By smacdowall, May 29 2017 06:30PM

On Sunday 28 May a group of us took over the wonderful Southwold Sailors’ Reading Room

overlooking Sole Bay.


The Sailors Reading Room, Southwold, Suffolk, England
The Sailors Reading Room, Southwold, Suffolk, England

Our purpose — to do a tabletop re-creation of the Battle of Sole Bay which took place on 28 May (old Julian calendar) in 1672.


Although three times larger than Trafalgar and fought in plain sight of the Suffolk coast (three miles from where I live), this battle and much of the Anglo-Dutch wars seem to have been largely forgotten in modern times.


This being as near as possible to the 345th anniversary of a battle and a bank holiday weekend as well (long weekend for readers on the other side of the Atlantic) we made it a public event running a game in parallel with explanations of the historical battle. As Southwold is a holiday destination we expect quite a few visitors and there was indeed a steady flow from 11am through to 5pm.


I did my best to explain to the many interested visitors what went on 345 years ago and what was going on with the tiny 1:2400 scale ships on the table. Meanwhile one Umpire, two English and two Dutch players got on with the game.


The Anglo-French fleet moves out from shore to meet the Dutch attack
The Anglo-French fleet moves out from shore to meet the Dutch attack

We set the historical start position with 3 Dutch squadrons coming in from the northeast with the wind to their backs. The two English squadrons and French fleet started close into the Southwold shore on the western table edge. Thereafter the players were free to make their own decisions.


The French fleet turns south
The French fleet turns south

The umpire intervened at one point with an appropriately annoying instruction for the French fleet which was to sail to the south - away from the action as happened historically. Our assumption that Admiral d'Estrées was under orders from Louis XIV not to loose any ships. That he was from landlocked Switzerland probably had nothing to do with it!


The ghostly Flying Dutchman
The ghostly Flying Dutchman

Less historical, but adding a bit of fun, was the sudden appearance of the ghostly Flying Dutchman, famously celebrated in Adnams Southwold-brewed Ghost Ship pale ale just as their Broadside beer commemorates the Battle of Sole Bay,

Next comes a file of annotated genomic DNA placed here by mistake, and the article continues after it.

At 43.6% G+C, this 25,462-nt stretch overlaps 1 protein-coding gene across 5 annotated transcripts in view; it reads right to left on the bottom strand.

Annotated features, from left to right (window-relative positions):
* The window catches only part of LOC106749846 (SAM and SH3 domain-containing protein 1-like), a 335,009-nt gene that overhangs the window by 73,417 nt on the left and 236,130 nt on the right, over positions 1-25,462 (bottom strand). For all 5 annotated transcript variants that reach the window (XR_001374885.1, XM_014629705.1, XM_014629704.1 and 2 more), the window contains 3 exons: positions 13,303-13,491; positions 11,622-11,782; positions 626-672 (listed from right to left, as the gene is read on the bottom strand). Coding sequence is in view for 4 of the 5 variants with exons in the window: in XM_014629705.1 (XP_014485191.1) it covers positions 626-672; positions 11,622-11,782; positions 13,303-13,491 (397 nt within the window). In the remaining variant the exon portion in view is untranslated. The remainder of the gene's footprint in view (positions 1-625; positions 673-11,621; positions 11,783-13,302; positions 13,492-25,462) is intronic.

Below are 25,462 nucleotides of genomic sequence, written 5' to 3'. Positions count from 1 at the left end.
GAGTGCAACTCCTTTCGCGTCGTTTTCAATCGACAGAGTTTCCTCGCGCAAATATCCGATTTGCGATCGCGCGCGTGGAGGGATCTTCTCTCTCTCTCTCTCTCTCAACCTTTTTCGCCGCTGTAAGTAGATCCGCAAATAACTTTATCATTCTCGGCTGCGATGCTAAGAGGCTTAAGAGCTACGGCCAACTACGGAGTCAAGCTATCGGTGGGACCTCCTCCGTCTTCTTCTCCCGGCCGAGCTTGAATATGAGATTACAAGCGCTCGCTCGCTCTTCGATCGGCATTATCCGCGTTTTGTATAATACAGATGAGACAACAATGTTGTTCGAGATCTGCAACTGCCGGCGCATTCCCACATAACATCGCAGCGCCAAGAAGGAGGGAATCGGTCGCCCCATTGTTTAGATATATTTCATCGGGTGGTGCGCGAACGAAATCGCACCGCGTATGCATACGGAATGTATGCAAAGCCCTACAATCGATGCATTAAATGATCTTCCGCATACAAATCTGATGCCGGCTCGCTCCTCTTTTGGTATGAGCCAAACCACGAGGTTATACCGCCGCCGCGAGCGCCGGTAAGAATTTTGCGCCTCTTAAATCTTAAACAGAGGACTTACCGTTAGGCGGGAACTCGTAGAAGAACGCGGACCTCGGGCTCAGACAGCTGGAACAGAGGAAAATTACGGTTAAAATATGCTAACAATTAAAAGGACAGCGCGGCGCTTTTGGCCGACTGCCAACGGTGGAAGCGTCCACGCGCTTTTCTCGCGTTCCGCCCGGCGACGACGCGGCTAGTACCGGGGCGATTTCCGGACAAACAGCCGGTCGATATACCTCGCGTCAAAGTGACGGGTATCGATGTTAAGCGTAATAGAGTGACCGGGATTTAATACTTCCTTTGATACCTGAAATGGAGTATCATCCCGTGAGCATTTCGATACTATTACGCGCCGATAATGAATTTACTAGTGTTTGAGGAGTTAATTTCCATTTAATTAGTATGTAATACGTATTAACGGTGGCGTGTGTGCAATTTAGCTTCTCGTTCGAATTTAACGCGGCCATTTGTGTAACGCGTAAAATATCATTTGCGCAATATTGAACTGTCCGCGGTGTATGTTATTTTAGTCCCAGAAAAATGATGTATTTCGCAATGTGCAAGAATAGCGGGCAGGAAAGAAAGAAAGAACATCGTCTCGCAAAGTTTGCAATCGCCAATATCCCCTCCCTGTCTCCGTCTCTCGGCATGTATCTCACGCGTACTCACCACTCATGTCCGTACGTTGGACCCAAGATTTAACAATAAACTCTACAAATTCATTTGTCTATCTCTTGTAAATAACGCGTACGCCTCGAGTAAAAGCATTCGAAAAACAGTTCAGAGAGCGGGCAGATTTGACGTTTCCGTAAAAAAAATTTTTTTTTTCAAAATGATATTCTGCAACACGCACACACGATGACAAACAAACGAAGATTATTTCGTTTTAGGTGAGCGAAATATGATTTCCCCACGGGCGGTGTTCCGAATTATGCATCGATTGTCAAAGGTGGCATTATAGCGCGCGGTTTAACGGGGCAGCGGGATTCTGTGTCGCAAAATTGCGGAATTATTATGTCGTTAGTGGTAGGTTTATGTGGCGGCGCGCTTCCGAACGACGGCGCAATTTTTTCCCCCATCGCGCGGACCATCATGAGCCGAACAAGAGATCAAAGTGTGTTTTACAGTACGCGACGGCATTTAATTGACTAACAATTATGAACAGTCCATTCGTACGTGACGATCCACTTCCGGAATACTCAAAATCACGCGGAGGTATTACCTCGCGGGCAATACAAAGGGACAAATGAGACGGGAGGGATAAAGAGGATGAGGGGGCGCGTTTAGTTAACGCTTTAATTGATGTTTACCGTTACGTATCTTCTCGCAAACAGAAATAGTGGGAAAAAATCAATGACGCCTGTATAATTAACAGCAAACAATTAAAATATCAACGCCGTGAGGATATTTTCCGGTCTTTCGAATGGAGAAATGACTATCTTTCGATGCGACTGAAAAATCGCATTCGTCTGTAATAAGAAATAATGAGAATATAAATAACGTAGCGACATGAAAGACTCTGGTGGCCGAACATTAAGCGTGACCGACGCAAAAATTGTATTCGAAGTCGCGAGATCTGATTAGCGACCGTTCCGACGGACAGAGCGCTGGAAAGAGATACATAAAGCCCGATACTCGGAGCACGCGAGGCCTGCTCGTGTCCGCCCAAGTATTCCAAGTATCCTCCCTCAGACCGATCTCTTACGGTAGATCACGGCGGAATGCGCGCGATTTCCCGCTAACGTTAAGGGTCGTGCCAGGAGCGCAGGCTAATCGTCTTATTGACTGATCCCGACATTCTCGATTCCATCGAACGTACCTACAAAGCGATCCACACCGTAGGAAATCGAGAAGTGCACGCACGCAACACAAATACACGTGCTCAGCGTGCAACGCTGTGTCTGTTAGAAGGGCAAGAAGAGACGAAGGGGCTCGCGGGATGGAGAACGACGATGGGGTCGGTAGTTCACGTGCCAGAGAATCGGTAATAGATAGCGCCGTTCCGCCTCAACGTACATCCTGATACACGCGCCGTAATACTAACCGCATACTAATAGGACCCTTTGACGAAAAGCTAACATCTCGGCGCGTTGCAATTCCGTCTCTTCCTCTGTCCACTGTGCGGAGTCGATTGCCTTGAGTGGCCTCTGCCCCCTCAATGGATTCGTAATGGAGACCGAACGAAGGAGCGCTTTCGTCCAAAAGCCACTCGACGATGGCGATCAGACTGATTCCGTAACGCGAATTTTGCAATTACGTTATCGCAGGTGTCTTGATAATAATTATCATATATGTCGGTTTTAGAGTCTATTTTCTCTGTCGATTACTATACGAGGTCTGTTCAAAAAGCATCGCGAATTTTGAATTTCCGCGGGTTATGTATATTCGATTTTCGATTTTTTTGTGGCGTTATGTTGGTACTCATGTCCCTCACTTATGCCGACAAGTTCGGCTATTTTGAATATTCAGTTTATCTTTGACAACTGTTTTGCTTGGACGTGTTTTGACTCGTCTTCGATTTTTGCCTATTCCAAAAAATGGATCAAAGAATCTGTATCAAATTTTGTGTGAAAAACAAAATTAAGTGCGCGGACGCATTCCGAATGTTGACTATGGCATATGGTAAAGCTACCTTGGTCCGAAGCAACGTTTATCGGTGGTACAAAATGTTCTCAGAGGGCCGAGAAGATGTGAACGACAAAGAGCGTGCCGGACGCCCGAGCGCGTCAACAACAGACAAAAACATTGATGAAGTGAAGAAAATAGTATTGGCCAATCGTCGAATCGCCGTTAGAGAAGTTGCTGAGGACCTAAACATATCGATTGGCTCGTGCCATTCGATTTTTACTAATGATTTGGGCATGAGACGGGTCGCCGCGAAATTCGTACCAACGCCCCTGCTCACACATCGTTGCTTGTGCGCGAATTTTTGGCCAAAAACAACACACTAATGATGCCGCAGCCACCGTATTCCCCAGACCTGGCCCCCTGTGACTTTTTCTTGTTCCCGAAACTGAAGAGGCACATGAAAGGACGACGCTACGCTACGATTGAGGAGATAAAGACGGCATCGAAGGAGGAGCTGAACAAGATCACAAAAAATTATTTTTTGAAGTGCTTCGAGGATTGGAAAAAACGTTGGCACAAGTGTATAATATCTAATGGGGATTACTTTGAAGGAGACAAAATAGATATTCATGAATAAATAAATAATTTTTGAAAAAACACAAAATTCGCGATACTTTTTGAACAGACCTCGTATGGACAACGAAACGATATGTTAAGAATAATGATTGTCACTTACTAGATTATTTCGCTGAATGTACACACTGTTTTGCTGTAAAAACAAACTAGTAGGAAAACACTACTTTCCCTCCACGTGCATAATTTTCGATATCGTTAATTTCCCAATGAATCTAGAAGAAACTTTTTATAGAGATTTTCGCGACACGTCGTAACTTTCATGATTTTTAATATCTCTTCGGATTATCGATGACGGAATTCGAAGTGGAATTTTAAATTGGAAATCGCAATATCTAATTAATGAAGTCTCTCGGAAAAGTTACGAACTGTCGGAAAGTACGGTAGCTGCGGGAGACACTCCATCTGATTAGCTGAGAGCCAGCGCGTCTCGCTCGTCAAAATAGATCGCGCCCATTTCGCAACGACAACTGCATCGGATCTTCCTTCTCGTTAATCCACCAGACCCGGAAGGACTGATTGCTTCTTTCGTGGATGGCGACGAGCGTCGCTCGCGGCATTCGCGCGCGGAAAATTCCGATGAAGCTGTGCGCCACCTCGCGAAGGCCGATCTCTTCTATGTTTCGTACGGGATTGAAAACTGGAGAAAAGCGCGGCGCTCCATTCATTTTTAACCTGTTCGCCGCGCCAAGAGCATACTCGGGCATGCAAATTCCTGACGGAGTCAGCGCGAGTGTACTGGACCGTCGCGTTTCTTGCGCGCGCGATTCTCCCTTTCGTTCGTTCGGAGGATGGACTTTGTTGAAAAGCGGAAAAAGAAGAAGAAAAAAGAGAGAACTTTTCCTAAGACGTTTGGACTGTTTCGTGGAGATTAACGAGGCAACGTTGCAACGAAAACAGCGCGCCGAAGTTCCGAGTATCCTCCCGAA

In 1672 the Dutch achieved a strategic victory by inflicting enough damage on the Anglo-French fleet so as to prevent it from blockading the Dutch ports which had been the allied intention. It did not go so well in our mini re-creation of 2017. Attempting to head off the front of the English ships the Dutch found themselves getting in too close where they were raked by multiple broadsides from the English ships.


A Dutch fire ship sails towards the English Blue Squadron
A Dutch fire ship sails towards the English Blue Squadron

The fireships the Dutch sent forward against the English were not as effective as they had hoped. Some were sunk by cannon fire, others missed their target and one exploded prematurely. An English fireship was successful, however.



English and Dutch flagships come to close quarters
English and Dutch flagships come to close quarters

Quite early on in the battle the Dutch Admiral de Ruyters was killed in the fighting. With a Dutch defeat certain the French fleet was allowed to return to the action.


The French flagship captures a crippled Dutch ship
The French flagship captures a crippled Dutch ship

For most of us this was a first foray into naval wargaming. It was also the first time any of us had run a game in the public eye — tying it in with an historical event and location. It was incredibly gratifying to encounter such an interested audience, most of whom had little or no knowledge of the battle and even less about wargaming.


Many stayed to watch for quite a while, others came in the morning and then re-visited to see how things had progressed. All of us were pleasantly surprised by how interested the visitors were, not only in the history of the original event but also the mechanics of the game.


We used 1:2400 scale ships from Tumbling Dice. They were a bit fiddly to put together but most of us found them very enjoyable to paint. The wonderful seascape was made by Terrain Mats in nearby Ipswich.



The peacful Sole Bay today viewed from the Southwold Sailors' Reading Room
The peacful Sole Bay today viewed from the Southwold Sailors' Reading Room